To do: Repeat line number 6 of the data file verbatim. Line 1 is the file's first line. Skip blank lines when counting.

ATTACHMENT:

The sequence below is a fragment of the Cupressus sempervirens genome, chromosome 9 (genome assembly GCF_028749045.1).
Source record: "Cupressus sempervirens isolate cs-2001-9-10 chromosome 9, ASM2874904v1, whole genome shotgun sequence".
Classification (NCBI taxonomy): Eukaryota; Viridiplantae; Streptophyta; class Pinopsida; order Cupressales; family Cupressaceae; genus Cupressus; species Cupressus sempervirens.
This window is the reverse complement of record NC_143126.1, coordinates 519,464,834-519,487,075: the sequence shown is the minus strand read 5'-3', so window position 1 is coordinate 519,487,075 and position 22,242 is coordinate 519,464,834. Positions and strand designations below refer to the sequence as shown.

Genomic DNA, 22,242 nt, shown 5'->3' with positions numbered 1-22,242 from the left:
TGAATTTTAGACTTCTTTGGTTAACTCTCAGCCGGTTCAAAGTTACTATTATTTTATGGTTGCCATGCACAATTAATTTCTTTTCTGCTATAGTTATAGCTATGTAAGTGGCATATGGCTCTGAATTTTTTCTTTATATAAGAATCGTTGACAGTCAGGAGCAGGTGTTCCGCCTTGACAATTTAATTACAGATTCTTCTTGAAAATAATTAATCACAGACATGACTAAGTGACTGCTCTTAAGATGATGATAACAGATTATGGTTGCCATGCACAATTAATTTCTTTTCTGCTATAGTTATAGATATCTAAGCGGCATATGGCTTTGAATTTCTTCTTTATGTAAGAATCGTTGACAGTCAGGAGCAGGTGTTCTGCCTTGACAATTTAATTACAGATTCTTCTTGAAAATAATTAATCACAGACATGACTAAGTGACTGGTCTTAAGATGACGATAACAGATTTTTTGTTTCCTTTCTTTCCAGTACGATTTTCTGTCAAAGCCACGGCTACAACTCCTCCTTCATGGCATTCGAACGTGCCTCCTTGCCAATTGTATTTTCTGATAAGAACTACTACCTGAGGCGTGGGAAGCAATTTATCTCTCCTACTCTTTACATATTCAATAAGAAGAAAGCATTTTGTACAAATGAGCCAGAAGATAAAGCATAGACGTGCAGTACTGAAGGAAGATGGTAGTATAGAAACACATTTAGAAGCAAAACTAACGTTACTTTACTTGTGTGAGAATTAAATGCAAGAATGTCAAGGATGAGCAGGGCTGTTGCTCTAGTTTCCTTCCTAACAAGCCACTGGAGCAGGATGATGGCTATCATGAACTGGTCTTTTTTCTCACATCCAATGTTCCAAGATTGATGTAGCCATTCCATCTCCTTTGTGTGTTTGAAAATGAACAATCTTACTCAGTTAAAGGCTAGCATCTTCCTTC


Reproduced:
TGAATTTTAGACTTCTTTGGTTAACTCTCAGCCGGTTCAAAGTTACTATTATTTTATGGTTGCCATGCACAATTAATTTCTTTTCTGCTATAGTTATAGCTATGTAAGTGGCATATGGCTCTGAATTTTTTCTTTATATAAGAATCGTTGACAGTCAGGAGCAGGTGTTCCGCCTTGACAATTTAATTACAGATTCTTCTTGAAAATAATTAATCACAGACATGACTAAGTGACTGCTCTTAAGATGATGATAACAGATTATGGTTGCCATGCACAATTAATTTCTTTTCTGCTATAGTTATAGATATCTAAGCGGCATATGGCTTTGAATTTCTTCTTTATGTAAGAATCGTTGACAGTCAGGAGCAGGTGTTCTGCCTTGACAATTTAATTACAGATTCTTCTTGAAAATAATTAATCACAGACATGACTAAGTGACTGGTCTTAAGATGACGATAACAGATTTTTTGTTTCCTTTCTTTCCAGTACGATTTTCTGTCAAAGCCACGGCTACAACTCCTCCTTCATGGCATTCGAACGTGCCTCCTTGCCAATTGTATTTTCTGATAAGAACTACTACCTGAGGCGTGGGAAGCAATTTATCTCTCCTACTCTTTACATATTCAATAAGAAGAAAGCATTTTGTACAAATGAGCCAGAAGATAAAGCATAGACGTGCAGTACTGAAGGAAGATGGTAGTATAGAAACACATTTAGAAGCAAAACTAACGTTACTTTACTTGTGTGAGAATTAAATGCAAGAATGTCAAGGATGAGCAGGGCTGTTGCTCTAGTTTCCTTCCTAACAAGCCACTGGAGCAGGATGATGGCTATCATGAACTGGTCTTTTTTCTCACATCCAATGTTCCAAGATTGATGTAGCCATTCCATCTCCTTTGTGTGTTTGAAAATGAACAATCTTACTCAGTTAAAGGCTAGCATCTTCCTTC